Synthetic peptides were prepared according to the designed sequences, then coupled to KLH and used to immunize rabbits. To satisfy the predictive goal, anti-peptide polyclonal Abs must recognize the predicted peptide and cross-react with the cognate protein. Table 3 presents the reactivity with the cognate Ag of the Abs obtained by immunization with the different peptides (all Abs reacted strongly with the cognate peptide; results not shown). The best results (highest ELISA reactivity with the Ag) were obtained with peptides designed by the FPS method since four out of five such peptides led to the production of Abs that reacted strongly with the protein Ag (peptides #4 and #8 with IA-2, peptide #13 with TPO, and peptide #18 with IL8). Only peptide #17 failed to recognize the IL8 Ag. Peptides designed by the FPS method of PEPOP led more frequently to strongly reactive sera than peptides selected according to the predictions of BEPITOPE: two control peptides (#1 and #9) induced an Ab response of the same quality (as measured by ELISA), whereas the five other control peptides (peptide #2; #3, #10, and #12) gave rise to medium-range reactivities (Table 3), and peptide #11 did not lead to any significant Ab response. The two peptides (#7 and #16) that were "manually designed" as well as the retro-inverso peptide (#6) did not lead to any significant Ab response. Two peptides out of the four designed by using the NN method of PEPOP gave intermediate cross-reactivity with the cognate Ag reactivity (peptides #14 and #15 on TPO). In summary, the simple FPS method (which provides continuous sequences) proved to be very efficient to yield peptides which, when conveniently coupled to a suitable carrier, induced a strong Ab response against the corresponding protein Ag. Except in a few cases, more sophisticated design methods (NN, NNd, and MD) that tried to reconstitute discontinuous epitopes failed to propose peptides which had useful immunogenic properties. As compared with peptides designed from the standard method (BEPITOPE), PEPOP performed equally well or even better.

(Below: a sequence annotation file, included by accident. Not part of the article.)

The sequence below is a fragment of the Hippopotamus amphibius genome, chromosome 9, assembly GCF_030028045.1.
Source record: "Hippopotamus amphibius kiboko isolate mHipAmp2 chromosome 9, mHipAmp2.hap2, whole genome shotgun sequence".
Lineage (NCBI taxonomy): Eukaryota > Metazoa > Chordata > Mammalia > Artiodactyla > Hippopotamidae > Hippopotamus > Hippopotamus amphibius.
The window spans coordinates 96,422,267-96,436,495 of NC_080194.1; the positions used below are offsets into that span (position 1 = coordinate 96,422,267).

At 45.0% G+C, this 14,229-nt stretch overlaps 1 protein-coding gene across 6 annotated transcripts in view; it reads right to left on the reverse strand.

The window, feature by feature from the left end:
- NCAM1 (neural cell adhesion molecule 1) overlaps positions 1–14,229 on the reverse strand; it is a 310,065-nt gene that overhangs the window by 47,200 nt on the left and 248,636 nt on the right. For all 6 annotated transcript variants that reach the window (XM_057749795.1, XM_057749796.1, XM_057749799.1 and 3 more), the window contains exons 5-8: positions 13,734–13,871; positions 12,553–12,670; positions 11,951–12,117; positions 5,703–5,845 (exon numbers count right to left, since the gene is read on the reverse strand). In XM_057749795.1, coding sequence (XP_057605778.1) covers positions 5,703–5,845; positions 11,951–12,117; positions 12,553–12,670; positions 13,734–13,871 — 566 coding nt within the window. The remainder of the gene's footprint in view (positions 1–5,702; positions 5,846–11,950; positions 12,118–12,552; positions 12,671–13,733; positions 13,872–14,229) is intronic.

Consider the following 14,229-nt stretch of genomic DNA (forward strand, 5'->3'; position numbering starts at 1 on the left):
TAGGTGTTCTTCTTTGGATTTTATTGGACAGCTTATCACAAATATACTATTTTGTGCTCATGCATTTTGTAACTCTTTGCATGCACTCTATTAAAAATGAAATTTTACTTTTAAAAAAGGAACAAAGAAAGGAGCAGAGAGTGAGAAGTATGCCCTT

C- Use of the PEPOP algorithm for sandwich immunoassay design